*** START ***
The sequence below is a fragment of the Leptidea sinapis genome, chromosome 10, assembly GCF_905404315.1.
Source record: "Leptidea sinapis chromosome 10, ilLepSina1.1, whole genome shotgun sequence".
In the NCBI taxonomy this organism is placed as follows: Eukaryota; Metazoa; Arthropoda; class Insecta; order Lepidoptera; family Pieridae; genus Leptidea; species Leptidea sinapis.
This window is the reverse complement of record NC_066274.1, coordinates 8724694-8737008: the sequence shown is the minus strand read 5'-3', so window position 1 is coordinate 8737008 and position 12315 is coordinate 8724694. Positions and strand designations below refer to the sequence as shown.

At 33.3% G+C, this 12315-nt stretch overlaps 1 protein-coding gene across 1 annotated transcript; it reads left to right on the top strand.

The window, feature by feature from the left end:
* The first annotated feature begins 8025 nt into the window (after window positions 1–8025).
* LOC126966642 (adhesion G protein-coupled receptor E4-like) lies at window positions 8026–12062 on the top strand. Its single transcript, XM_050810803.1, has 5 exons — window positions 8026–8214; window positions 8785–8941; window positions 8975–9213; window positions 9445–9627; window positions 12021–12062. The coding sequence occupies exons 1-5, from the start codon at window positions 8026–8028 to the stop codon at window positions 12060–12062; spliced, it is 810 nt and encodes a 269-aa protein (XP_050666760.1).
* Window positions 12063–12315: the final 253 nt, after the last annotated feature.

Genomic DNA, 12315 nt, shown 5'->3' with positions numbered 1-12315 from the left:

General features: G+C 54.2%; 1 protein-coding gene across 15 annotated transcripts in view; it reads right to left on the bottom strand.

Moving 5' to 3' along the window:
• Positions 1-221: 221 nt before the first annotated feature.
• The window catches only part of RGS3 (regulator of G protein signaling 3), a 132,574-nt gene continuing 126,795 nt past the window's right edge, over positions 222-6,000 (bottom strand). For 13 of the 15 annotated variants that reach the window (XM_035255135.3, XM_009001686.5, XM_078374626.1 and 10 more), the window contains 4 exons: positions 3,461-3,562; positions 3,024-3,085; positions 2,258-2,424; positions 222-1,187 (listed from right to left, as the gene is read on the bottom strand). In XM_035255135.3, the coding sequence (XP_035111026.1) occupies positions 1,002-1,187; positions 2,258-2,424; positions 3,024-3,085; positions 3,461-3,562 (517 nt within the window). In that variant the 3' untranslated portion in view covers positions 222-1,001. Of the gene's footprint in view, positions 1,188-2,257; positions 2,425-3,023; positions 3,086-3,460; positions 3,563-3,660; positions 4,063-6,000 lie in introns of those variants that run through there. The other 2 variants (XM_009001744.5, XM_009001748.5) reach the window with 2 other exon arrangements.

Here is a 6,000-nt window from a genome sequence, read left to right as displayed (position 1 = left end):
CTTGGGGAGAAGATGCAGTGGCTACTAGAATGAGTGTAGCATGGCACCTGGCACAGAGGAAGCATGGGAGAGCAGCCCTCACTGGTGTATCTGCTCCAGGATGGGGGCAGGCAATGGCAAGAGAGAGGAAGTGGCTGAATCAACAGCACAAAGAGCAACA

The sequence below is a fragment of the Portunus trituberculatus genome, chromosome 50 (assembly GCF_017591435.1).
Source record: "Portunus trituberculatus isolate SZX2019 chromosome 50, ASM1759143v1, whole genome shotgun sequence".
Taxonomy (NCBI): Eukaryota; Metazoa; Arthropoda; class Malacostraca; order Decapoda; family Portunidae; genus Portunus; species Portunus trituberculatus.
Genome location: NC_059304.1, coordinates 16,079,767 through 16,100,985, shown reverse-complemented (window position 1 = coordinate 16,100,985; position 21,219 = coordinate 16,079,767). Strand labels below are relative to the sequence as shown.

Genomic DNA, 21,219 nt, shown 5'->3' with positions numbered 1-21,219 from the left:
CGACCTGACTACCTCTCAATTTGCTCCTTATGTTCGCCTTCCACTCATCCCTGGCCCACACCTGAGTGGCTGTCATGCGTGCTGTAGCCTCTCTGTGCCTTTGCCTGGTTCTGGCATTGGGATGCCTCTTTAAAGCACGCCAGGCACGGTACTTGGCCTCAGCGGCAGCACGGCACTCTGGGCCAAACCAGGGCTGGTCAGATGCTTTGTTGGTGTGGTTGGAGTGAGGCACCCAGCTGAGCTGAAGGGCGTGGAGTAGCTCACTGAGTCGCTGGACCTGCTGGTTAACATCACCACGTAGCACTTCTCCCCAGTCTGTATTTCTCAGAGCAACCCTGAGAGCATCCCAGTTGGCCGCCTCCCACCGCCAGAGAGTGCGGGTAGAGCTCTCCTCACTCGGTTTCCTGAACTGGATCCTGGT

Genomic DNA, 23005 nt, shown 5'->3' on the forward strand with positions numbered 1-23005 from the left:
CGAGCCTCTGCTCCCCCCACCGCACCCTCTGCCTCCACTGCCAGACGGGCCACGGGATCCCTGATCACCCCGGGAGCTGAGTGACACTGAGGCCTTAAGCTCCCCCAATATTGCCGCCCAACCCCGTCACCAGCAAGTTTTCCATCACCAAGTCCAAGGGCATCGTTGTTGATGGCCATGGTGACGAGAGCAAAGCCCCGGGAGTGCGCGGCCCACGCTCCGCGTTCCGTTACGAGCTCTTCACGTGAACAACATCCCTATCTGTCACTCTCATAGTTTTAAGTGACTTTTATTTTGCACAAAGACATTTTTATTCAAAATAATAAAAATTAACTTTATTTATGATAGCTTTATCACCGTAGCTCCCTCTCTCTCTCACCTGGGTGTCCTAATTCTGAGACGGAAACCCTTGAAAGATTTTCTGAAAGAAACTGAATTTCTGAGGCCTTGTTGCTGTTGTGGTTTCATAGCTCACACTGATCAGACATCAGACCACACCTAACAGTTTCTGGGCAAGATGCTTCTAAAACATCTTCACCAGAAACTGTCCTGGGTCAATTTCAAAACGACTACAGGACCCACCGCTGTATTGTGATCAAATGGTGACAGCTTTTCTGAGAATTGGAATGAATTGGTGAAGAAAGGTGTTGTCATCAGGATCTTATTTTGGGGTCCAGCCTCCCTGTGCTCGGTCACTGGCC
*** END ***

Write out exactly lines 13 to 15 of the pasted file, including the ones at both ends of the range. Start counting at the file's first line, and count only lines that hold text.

• Positions 1-221: 221 nt before the first annotated feature.
• The window catches only part of RGS3 (regulator of G protein signaling 3), a 132,574-nt gene continuing 126,795 nt past the window's right edge, over positions 222-6,000 (bottom strand). For 13 of the 15 annotated variants that reach the window (XM_035255135.3, XM_009001686.5, XM_078374626.1 and 10 more), the window contains 4 exons: positions 3,461-3,562; positions 3,024-3,085; positions 2,258-2,424; positions 222-1,187 (listed from right to left, as the gene is read on the bottom strand). In XM_035255135.3, the coding sequence (XP_035111026.1) occupies positions 1,002-1,187; positions 2,258-2,424; positions 3,024-3,085; positions 3,461-3,562 (517 nt within the window). In that variant the 3' untranslated portion in view covers positions 222-1,001. Of the gene's footprint in view, positions 1,188-2,257; positions 2,425-3,023; positions 3,086-3,460; positions 3,563-3,660; positions 4,063-6,000 lie in introns of those variants that run through there. The other 2 variants (XM_009001744.5, XM_009001748.5) reach the window with 2 other exon arrangements.

Here is a 6,000-nt window from a genome sequence, read left to right as displayed (position 1 = left end):